and already delineated. Instead, as a writer, aspire to bring to the forefront the unobserved.
Every story has already been told; it’s the telling that makes each different.
AGNES by Tony Cochran
This reminds me of getting my first chapter work-shopped
by Marilynne Robinson and the rest of the summer session crew.
I threw an awful lot into those opening pages, and after listening
to the same refrain from most everyone present ("too much, too soon"),
I broke workshop protocol and blurted: "I get it, it’s a shit storm."
Last week’s Friday Five with Marilynne Robinson went over well
so I thought I’d share some more insights from her scary-smart mind:
1) Be aware of the effect metaphor has on other metaphors. Rather than writing your story as "beads on a string," view it as a resonating chamber in which all pieces must be affected by whatever else is vibrating.
2) If you write with a public in mind, you’re dead.
3) When you’re writing something and encounter great difficulty, don’t be discouraged. You can’t write good fiction if you feel you already know everything about what you’re writing. Stumble on something? It means it’s a legitimate question. Set it aside and let your mind do the work. Don’t have to flail away until you find a "solution." Don’t force the issue by using your Front Office Mind.
4) Your Front Office Mind is how you operate on a daily basis (getting rid of telemarketers, making appointments, etc.) The Front Office Mind is not the mind you use when you write. The other mind, the middle mind, is where all the work is done; it’s been thinking about things for a very long time, waiting for you to ask.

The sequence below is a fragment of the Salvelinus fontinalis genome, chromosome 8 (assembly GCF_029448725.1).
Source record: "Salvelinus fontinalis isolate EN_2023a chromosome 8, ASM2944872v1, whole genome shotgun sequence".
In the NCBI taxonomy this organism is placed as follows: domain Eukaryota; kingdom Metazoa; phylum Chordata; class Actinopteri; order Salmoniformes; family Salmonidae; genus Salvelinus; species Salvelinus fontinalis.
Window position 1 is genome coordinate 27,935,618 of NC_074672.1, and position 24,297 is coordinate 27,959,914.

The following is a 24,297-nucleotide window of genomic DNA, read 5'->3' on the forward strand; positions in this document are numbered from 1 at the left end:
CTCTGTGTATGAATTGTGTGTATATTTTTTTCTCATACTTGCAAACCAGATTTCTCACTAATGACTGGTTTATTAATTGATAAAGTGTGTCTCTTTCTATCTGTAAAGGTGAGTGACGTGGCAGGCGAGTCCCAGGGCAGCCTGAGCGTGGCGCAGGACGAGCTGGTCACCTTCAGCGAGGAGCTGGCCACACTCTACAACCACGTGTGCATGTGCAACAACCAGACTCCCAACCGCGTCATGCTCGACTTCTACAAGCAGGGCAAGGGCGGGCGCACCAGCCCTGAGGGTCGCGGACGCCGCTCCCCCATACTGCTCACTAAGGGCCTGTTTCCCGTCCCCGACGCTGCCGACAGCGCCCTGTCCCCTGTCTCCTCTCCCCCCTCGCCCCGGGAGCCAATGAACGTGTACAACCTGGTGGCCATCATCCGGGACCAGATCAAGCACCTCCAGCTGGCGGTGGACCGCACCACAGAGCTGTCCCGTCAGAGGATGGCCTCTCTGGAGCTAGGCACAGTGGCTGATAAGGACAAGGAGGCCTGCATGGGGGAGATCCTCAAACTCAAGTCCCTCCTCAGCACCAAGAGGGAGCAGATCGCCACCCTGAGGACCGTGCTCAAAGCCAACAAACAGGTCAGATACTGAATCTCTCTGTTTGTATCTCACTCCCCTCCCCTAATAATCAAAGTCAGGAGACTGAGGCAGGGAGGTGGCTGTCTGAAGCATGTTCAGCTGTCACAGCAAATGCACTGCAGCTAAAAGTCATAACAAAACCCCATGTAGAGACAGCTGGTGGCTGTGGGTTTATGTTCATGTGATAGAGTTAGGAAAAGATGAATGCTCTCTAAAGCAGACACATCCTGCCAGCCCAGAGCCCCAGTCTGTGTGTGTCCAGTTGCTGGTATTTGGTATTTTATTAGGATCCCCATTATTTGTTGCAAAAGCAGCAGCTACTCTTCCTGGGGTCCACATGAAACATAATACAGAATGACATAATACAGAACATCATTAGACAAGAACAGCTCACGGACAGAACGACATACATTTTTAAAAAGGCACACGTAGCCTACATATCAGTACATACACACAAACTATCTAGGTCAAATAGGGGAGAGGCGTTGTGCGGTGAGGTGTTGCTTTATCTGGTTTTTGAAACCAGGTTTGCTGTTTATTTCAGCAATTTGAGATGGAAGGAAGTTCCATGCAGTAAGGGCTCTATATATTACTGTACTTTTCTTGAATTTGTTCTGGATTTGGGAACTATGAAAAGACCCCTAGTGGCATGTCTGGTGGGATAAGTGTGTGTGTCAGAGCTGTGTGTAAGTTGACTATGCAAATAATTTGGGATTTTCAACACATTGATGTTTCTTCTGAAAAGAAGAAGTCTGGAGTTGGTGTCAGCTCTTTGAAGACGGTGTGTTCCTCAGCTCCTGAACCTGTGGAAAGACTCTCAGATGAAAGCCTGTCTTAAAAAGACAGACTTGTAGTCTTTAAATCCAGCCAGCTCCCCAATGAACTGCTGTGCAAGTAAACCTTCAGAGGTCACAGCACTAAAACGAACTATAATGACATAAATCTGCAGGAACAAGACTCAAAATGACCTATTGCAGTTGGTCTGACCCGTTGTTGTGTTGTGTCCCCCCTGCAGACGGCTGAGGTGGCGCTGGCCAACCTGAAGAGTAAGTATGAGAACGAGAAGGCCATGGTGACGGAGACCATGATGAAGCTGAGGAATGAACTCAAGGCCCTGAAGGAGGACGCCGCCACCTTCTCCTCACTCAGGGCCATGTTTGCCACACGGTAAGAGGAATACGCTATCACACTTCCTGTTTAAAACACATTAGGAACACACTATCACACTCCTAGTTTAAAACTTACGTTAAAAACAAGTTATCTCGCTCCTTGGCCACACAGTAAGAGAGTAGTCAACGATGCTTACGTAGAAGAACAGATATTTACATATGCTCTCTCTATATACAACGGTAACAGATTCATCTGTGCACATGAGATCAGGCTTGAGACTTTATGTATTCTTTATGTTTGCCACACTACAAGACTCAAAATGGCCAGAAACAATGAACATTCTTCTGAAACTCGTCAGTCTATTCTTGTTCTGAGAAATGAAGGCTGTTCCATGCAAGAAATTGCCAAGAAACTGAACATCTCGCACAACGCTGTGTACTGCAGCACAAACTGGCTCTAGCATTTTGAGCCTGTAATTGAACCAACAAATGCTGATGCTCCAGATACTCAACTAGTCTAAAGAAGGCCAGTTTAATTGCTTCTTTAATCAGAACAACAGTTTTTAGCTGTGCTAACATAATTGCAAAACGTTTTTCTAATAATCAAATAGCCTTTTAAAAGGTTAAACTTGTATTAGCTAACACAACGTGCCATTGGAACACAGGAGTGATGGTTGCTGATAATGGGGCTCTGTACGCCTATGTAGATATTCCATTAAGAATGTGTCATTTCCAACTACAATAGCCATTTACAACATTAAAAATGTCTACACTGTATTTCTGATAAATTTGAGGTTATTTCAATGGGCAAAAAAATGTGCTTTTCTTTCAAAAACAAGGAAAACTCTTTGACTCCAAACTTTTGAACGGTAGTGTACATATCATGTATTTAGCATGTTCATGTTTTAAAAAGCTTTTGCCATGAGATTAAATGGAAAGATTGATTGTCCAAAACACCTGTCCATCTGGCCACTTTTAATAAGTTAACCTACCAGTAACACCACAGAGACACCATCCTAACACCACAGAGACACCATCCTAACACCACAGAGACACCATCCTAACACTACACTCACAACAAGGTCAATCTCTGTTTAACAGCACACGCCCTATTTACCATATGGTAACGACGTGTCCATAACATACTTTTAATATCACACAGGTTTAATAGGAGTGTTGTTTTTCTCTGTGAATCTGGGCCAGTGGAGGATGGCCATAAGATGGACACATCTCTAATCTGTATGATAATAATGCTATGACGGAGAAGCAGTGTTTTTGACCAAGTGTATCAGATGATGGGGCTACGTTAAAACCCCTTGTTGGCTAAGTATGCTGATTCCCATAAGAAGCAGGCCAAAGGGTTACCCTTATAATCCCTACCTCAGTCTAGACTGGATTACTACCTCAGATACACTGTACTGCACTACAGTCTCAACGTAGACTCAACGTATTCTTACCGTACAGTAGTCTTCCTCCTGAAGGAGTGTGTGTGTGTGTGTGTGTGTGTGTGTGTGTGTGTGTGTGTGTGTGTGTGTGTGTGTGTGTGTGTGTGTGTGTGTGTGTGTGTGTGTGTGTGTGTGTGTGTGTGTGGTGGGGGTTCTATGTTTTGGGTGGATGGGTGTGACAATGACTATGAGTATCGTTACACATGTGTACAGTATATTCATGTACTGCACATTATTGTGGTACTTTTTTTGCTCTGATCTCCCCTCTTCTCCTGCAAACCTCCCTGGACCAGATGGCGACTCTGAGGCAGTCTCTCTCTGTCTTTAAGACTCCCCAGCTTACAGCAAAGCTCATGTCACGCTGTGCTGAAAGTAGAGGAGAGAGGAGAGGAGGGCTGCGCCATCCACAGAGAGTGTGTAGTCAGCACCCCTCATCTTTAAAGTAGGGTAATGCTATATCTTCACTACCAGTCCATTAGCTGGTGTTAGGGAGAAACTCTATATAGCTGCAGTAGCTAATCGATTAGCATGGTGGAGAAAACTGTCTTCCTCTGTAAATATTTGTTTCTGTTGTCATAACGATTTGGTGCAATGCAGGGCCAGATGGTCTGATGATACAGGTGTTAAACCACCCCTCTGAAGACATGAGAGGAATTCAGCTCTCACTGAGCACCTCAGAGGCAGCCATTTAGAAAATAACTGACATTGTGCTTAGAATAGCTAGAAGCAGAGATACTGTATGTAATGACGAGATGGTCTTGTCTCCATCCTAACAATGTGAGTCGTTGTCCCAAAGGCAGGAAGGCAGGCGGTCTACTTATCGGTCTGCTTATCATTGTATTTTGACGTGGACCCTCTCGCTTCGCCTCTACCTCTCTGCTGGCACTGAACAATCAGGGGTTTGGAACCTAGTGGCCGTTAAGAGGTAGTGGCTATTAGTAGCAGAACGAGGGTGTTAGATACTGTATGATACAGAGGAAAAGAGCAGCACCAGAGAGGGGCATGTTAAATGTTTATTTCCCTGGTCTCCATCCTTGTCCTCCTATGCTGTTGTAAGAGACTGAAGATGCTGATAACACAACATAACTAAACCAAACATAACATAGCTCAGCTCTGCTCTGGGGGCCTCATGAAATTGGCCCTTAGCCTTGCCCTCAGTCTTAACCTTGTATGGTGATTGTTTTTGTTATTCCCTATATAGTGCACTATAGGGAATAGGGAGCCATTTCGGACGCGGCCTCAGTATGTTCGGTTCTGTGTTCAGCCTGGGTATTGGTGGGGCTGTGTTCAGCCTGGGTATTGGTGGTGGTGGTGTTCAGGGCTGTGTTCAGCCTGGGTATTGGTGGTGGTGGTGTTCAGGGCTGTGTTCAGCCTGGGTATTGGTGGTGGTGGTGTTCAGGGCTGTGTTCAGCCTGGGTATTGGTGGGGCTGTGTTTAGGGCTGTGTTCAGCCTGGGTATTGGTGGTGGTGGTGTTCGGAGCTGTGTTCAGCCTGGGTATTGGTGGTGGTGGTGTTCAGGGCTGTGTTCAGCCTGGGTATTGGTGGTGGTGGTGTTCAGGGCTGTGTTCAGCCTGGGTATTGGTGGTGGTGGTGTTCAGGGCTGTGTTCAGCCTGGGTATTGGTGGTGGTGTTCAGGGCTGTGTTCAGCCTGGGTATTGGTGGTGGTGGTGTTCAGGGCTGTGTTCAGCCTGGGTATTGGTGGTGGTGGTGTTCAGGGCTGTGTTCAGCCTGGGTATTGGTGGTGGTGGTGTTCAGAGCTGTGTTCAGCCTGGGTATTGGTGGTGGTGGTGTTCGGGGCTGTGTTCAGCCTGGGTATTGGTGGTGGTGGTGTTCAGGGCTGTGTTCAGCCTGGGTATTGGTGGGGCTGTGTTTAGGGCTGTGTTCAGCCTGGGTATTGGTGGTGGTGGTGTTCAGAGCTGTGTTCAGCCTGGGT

5) Short story has a responsibility to itself: the posing of a question that somehow answers itself.
Bonus gem: Pay attention to when you’re writing well so that it’s easier to fall back into that mode the next time.
In May-June of 2003, I had the great good fortune to study with Marilynne Robinson for three weeks at the Iowa Writers’ Workshop.
Here are some gems from Marilynne:
1) If you have any luck at all, when you sit down to write you won’t end up writing what you intended at all.
2) You can’t find a story without writing it all out (don’t focus on page limits or word count).
3) Don’t be loyal to the investment you’ve made in a weak scene instead of loyal to the scene itself. Does it deserve to die? If so, then kill it, no matter how long you’ve sweated over it.
4) A character shouldn’t look like a type but a personality.
5) The tension in a piece of fiction is not how it ends but how it arrives at its ending.
Bonus Gem: You should always keep something in front of the reader’s eye; it’s like leading a blind person through the reader’s house.